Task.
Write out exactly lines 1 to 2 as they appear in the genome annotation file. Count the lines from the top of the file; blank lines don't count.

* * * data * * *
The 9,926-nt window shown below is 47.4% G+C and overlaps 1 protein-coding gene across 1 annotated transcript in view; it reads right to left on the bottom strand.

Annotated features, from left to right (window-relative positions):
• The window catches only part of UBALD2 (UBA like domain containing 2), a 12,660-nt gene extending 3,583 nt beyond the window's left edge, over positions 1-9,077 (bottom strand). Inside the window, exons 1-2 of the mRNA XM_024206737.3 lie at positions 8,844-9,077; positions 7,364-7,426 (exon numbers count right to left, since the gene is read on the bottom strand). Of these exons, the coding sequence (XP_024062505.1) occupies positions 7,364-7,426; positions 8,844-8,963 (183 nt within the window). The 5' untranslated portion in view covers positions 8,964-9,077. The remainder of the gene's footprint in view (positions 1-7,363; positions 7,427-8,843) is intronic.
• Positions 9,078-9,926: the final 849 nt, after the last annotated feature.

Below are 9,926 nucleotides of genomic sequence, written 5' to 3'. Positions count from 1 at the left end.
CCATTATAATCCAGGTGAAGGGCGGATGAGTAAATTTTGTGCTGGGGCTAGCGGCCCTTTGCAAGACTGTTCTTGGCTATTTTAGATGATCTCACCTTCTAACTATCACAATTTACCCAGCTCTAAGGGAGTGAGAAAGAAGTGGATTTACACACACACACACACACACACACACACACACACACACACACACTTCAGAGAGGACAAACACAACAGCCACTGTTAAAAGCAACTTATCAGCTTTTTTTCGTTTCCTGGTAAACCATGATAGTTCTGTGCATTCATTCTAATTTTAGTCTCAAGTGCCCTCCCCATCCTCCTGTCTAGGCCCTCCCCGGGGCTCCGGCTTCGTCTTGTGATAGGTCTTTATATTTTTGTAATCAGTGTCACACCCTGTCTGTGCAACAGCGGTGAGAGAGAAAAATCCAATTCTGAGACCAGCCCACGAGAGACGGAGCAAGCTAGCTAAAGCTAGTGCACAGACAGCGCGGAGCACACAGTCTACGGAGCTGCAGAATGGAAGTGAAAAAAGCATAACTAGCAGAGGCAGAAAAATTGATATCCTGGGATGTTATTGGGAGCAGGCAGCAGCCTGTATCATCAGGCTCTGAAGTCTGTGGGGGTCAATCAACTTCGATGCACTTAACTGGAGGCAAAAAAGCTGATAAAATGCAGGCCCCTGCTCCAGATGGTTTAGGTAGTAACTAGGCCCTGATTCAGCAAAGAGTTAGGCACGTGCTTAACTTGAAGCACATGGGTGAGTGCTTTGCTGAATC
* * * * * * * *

The 9,926-nt window shown below is 47.4% G+C and overlaps 1 protein-coding gene across 1 annotated transcript in view; it reads right to left on the bottom strand.

Annotated features, from left to right (window-relative positions):